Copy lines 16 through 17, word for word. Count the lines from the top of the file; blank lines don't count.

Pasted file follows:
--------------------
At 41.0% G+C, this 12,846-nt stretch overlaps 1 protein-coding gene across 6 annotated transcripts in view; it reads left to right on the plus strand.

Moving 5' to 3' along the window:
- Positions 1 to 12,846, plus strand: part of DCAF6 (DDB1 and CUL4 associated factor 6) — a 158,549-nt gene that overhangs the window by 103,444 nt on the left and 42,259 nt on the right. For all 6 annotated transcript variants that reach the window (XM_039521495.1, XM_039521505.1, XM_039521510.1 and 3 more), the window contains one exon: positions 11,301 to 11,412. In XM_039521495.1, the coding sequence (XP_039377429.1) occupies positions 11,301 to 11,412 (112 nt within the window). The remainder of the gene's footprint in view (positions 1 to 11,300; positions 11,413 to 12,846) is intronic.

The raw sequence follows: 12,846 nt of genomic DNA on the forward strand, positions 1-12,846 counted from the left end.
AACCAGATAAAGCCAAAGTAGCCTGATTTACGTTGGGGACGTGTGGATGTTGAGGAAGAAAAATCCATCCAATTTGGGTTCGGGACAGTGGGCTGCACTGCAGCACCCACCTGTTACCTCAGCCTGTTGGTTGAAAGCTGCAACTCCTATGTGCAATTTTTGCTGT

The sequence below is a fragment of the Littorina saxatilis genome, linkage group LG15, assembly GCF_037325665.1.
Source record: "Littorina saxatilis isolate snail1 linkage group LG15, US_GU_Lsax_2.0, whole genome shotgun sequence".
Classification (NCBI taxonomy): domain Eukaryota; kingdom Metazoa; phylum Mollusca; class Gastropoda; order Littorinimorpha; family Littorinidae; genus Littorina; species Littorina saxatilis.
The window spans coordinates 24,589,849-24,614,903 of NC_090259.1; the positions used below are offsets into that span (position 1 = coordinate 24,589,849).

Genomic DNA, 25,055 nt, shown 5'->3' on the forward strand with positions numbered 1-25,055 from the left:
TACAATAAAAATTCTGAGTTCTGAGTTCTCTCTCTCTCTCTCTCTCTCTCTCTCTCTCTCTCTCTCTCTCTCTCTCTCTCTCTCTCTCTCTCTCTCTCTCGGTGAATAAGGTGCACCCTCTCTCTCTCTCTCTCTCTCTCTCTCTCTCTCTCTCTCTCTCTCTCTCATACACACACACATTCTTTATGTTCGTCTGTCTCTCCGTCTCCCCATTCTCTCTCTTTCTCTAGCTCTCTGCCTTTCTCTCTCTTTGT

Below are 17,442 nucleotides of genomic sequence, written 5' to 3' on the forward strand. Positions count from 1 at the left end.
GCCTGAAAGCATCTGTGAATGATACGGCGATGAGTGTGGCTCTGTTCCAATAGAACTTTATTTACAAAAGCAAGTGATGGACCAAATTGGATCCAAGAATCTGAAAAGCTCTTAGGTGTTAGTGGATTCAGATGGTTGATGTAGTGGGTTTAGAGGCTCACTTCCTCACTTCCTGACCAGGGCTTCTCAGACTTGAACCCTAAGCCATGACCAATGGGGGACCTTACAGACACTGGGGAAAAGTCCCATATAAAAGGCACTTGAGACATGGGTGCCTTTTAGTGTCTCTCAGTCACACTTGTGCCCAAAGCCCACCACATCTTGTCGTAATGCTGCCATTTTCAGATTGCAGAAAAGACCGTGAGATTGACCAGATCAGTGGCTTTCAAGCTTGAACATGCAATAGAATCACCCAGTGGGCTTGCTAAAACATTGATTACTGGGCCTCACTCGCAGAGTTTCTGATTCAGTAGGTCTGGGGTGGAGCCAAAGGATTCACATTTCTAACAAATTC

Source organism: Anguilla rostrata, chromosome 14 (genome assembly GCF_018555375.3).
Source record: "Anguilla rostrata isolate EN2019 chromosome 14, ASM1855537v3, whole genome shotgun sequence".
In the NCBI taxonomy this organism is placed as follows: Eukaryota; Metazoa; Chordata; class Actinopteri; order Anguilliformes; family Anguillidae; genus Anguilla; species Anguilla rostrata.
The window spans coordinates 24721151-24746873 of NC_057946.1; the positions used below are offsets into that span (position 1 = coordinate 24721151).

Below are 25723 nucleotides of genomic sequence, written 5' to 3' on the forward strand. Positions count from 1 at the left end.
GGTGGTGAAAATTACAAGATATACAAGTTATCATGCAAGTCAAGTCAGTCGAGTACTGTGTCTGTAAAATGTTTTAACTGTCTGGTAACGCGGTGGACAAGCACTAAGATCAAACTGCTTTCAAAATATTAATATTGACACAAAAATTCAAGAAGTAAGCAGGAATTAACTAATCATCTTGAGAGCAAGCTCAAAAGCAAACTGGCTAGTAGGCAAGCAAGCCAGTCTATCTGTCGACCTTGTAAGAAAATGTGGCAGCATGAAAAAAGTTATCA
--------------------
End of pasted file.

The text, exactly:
In the NCBI taxonomy this organism is placed as follows: Eukaryota; Metazoa; Chordata; class Actinopteri; order Anguilliformes; family Anguillidae; genus Anguilla; species Anguilla rostrata.
The window spans coordinates 24721151-24746873 of NC_057946.1; the positions used below are offsets into that span (position 1 = coordinate 24721151).